In regards to “Where are the women in the Liberal Party?” published in Crikey last week.
South Australian Liberal women have a proud history. South Australia was the first place in the world women could stand for Parliament and the first women elected in South Australia as State and Federal parliamentary representatives were Liberals. South Australia has elected such strong Liberal women as Amanda Vanstone, Jeannie Ferris, Joyce Steele, Joan Hall and Jennifer Cashmore over the years. But what of South Australian Liberal women today?
At the Federal level, only one Senator and none of the five South Australian Lower House Liberals are women. This compares with the ALP where four of the five Senators and two of the six Lower House MPs are women. South Australia’s sole Federal female representative is Senator Mary Jo Fisher who won her spot in an all woman contest to replace the retiring Amanda Vanstone. Senator Fisher’s future in the Parliament must be considered to be under serious threat as she faces preselectors along with Senators the Hon Nick Minchin and Alan Ferguson within the next 12 months.
Both former Member for Wakefield David Fawcett and State Party President Sean Edwards are strongly rumoured to be challenging for winnable spots on the ticket and in South Australia only the first two Senate positions are safe for the Liberals.
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In the South Australian Parliament, three of the Liberals’ 14 Lower House members and two of their eight Legislative Councillors are women. This compares with 13 female Labor MPs out of 28 in the Lower House and two of eight in the Legislative Council. The results of Liberal preselections show that this situation is not going to improve any time soon.
In the Legislative Council, one of the Liberal’s two women is retiring and in the preselection for the ticket to take to the next election, men took the first three positions. At the last election, the Liberals only won three Legislative Council seats and current polls suggest the Party would have to be lucky to win any more. This means that Michelle Lensink could be the sole Liberal woman in the Legislative Council after the next election.
In addition, one of the Liberal women in the House of Assembly, Liz Penfold, is retiring from the safest seat in the Parliament. The resulting preselection, as well as those in formerly safe, now retiring-Independent held Mt Gambier (Lib vs ALP 2PP majority 5.7%) and National-held Chaffey (Lib vs ALP 21.9%) and the marginal seat of Stuart (Lib 0.7%) were all male affairs. This means that the number of Liberal women in the House of Assembly will drop to two if no seats are won off Labor in 2010.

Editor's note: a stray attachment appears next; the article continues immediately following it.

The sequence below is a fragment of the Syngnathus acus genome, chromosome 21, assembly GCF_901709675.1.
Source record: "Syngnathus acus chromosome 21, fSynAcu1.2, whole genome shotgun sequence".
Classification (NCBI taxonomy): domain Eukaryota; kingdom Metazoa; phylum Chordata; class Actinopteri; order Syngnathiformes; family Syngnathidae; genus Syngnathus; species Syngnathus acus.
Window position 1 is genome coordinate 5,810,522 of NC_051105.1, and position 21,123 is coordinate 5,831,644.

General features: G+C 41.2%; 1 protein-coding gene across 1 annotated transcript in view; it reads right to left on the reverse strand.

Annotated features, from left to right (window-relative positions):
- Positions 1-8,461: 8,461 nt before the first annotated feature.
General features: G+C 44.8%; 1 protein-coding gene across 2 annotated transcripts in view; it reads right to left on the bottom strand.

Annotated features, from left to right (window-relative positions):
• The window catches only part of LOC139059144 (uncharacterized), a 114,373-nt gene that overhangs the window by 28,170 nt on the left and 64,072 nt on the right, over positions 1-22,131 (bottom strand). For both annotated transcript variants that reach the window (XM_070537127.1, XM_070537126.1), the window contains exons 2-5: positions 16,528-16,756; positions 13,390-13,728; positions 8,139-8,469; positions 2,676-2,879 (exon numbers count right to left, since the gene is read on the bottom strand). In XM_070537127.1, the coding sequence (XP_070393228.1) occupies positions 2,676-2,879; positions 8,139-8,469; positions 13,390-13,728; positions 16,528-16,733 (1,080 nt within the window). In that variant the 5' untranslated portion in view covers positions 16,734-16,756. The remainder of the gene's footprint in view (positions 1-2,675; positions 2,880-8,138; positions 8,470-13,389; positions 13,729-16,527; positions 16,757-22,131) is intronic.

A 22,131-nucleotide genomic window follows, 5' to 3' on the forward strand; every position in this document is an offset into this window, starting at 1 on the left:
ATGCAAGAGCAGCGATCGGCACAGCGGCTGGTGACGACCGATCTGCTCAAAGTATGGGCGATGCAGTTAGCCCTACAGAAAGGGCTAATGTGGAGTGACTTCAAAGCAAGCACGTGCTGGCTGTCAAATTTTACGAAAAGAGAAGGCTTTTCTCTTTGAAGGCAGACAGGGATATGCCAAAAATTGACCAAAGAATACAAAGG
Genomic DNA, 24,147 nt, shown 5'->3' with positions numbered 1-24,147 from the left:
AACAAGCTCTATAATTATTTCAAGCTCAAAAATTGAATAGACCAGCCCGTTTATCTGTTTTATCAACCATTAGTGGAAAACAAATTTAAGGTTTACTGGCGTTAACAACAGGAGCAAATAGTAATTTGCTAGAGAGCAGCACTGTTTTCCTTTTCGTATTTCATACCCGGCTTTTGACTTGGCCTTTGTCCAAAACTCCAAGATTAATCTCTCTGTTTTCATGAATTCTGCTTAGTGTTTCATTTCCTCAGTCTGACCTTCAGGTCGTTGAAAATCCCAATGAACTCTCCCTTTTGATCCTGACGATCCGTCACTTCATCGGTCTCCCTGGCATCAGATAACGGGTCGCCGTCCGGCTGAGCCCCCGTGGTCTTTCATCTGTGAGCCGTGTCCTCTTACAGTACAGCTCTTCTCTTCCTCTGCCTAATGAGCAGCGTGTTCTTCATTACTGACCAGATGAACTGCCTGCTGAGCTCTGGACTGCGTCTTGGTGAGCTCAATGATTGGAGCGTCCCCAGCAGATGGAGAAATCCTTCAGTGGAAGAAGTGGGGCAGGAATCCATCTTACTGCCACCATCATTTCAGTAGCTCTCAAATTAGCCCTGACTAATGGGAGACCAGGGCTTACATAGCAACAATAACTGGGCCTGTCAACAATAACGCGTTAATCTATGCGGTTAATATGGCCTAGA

The preselections for Light (ALP 2.2%), Mawson first-time around (ALP 2.3%) and Morialta (ALP 8.0%) were also all male affairs. No marginal seat preselections have been all female contests for the Liberals.
In seats that the ALP hold by less than 10%, only two preselections were won by women. In Newland (ALP 6.9%), high profile former Member for Makin Trish Draper will contest the seat and in Bright (ALP 9.5%) former Senate candidate Maria Kourtesis won preselection. In the seats of Frome (Lib 3.5%), second-time Mawson (ALP 2.3%), Norwood (ALP 4.3%), Hartley (ALP 4.7%), and Fisher (ALP 9.5%) male candidates were successful over women. In Norwood, Steven Marshall defeated two women and in Mawson Matthew Donavon overcame three female challengers for preselection.
Now, if you talk to Liberal members they will tell you that in each of these cases the best candidate was successful. It beggars belief that the Liberal Party has only enough women strong enough to win state two preselections — especially when the defeated female candidates include small business owners, advisers, vignerons, lawyers and journalists.
But if you suspend belief long enough to accept that the best candidates won each time, then the question that must be asked is: where are the strong Liberal women? Especially if there are only three Liberal women in the South Australian Parliament after the next election compared to 25 or more men and no South Australian Liberal women federally, compared with 10 men.
Personally, I don’t believe quotas or that all female preselections are the answer, but work must be done. In the UK, under David Cameron’s leadership, Conservatives have made great strides in encouraging more women to stand for, and win preselection. So where is SA Liberal Leader Martin Hamilton-Smith in all of this? His party room is becoming blokier at each election but publicly he doesn’t seem to be fazed.
The Liberal Party needs the votes of women to win the next election, but it doesn’t say much for their confidence when only high-profile women can win preselection for the Party.